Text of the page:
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Archive for March, 2015

ownCloud Client 1.8.0 Released

March 17, 2015 14 comments

Today, we’re happy to release the best ownCloud Desktop Client ever to our community and users! It is ownCloud Client 1.8.0 and it will push syncing with ownCloud to a new level of performance, stability and convenience.

The Share Dialog

The Share Dialog

This release brings a new integration into the operating system file manager. With 1.8.0, there is a new context menu that opens a dialog to allow the user to create a public link on a synced file. This link can be forwarded to other users who get access to the file via ownCloud.

Also the clients behavior when syncing files that are opened by other applications on Windows has greatly been improved. The problems with file locking some users saw for example with MS office apps were fixed.

Another area of improvements is again performance. With latest ownCloud servers, the client uses even more parallized requests, now for all kind of operations. Depending on the synced data structure, this can make a huge difference.

All the other changes, improvements and bug-fixes are too hard to count. Finally, this release received around 700 git commits compared to the previous release.

All this is only possible with the powerful and awesome community of ownClouders. We received a lot of very good contributions through the GitHub tracker, which helped us to nail down a lot of issues and improved the client tremendously.

But this time we’d like to specifically point out the code contributions of Alfie “Azelphur” Day and Roeland Jago Douma who contributed significant code bits to the sharing dialog on the client and also some server code.

A great thanks goes out to all of you who helped with this release. It was a great experience again and it is big fun working with you!

We hope you enjoy 1.8.0! Get it from https://owncloud.org/install/#desktop

ownCloud ETags and FileIDs

March 13, 2015 2 comments

Often questions come up about the meaning of FileIDs and ETags. Both values are metadata that the ownCloud Server stores for each of the files and directories in the server database. These values are fundamentally important for the integrity of data in the overall system.
Here are some thoughts about what they are why these are so important.This is mainly from a clients point of view, but there are other use cases as well.

ETags

ETags are strings that describe exactly one specific version of a file (example: 71a89a94b0846d53c17905a940b1581e).

data2Whenever the file changes, the ownCloud server will make sure that the ETag of the specific file changes as well. It is not important in which way the ETag changes, it also does not have to be strictly unique, it’s just important that it changes reliably if the file changes for whatever reason. However, ETags should not change if the file was not changed, otherwise the client will download that file again.

In addition to that, The ETags of the parent directories of the file have to change as well, up to the root directory. That way client systems can detect changes that happen somewhere in the file tree. This is in contrast to normal computer file systems where only the modification time of the direct parent of a file is changing.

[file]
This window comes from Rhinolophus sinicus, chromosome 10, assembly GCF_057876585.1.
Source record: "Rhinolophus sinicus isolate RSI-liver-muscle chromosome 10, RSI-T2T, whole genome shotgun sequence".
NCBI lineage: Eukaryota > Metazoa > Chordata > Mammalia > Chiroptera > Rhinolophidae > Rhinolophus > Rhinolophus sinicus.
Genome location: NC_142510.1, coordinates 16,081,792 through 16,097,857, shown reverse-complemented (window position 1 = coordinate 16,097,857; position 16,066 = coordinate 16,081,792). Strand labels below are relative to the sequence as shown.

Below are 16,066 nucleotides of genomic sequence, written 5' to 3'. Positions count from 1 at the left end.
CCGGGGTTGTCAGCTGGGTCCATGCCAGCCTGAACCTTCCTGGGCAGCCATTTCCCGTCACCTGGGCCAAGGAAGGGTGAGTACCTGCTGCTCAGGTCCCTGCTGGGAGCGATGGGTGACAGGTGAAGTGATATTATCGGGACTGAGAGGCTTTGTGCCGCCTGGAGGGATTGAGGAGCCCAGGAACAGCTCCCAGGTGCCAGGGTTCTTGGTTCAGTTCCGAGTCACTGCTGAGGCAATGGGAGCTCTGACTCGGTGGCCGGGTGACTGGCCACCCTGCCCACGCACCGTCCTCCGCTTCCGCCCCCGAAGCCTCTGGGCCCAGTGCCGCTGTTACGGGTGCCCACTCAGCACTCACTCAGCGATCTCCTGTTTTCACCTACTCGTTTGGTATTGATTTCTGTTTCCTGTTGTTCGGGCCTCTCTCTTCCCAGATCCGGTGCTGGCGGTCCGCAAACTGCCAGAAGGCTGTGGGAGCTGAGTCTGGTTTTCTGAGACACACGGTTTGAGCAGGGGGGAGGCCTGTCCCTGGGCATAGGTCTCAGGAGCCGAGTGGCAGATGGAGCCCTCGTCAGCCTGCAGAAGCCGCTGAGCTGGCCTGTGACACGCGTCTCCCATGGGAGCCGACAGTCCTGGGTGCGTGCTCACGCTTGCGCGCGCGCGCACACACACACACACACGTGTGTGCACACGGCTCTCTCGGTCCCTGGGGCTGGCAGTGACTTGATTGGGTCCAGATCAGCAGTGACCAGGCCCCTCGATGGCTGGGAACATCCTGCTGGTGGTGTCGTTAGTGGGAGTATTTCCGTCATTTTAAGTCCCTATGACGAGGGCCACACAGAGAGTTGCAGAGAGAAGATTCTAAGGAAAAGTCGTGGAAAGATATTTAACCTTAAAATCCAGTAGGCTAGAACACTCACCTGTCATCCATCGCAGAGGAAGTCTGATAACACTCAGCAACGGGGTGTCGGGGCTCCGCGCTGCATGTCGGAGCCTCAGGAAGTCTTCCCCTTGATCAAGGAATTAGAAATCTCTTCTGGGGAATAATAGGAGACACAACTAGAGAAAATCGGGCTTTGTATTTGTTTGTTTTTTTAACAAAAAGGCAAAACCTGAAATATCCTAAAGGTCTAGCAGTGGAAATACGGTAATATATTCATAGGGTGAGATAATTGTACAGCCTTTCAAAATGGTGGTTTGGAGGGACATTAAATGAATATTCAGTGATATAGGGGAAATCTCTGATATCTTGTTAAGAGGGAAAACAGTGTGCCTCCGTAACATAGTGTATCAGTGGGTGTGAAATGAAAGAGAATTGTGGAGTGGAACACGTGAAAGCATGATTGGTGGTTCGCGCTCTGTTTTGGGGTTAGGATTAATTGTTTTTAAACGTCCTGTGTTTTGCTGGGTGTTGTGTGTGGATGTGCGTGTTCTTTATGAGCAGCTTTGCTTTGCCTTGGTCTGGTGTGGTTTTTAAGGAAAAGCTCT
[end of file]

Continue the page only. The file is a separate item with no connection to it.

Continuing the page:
File IDs

FileIDs are also strings that are created once at the creation time of the file (example: 00003867ocobzus5kn6s).

data3But contrary to the ETags, the file IDs should never ever change over the files lifetime. Not on an edit of the file, and also not if the file is renamed or moved. One of the important usages of the FileID is to detect renames and moves of a file on the server.

The FileID is used as an unique key to identify a file. FileIDs need to be unique within one ownCloud, and in inter-owncloud connections, they must be compared together with the ownCloud server instance id.

Also, the FileIDs must never be recycled or reused.

Checksums?

Often ETags and FileIDs are confused with checksums such as MD5 or SHA1 sums over the file content.

Neither ETags nor FileIDs are, even if there are similarities: Especially the ETag can be seen as a checksum over the file content. However, file checksums are way more costly to compute than just a value that only needs to change somehow.

What happens if…?

Let’s make a thought experiment and consider what it would mean especially for sync clients if either fileID or ETag gets lost from the servers database.

If ETags are lost, clients loose the ability to decide if files have changed since the last time that was checked by the clients. So what happens is that the client will download the files again, byte-wise compare them to the local file and use the server file if the files differ. A conflict file will be created. Because the ETag was lost, the server will create new ETags on download. This could be improved by the server creating more predictable ETags based on the storage backends capabilities.

If the ETags are changed without reason, for example because a backup was played back on the server, the clients will consider the ones with changed ETags as changed and redownload them. Conflict handling will happen as described if there was a local change as well.

For the user, this means a lot of unnecessary downloads as well as potential conflicts. However, there will not be data loss.

If FileIDs got lost or changed, the problem is that renames or moves on server side can no longer be detected. That would result in a new download of files in the good case. If a fileID however changes to something that was used before, that can result in a rename that overwrites an unrelated file. That is because clients might still have the FileID associated with another file.

Hopefully this little post explains the importance of the additional metadata that we maintain in ownCloud.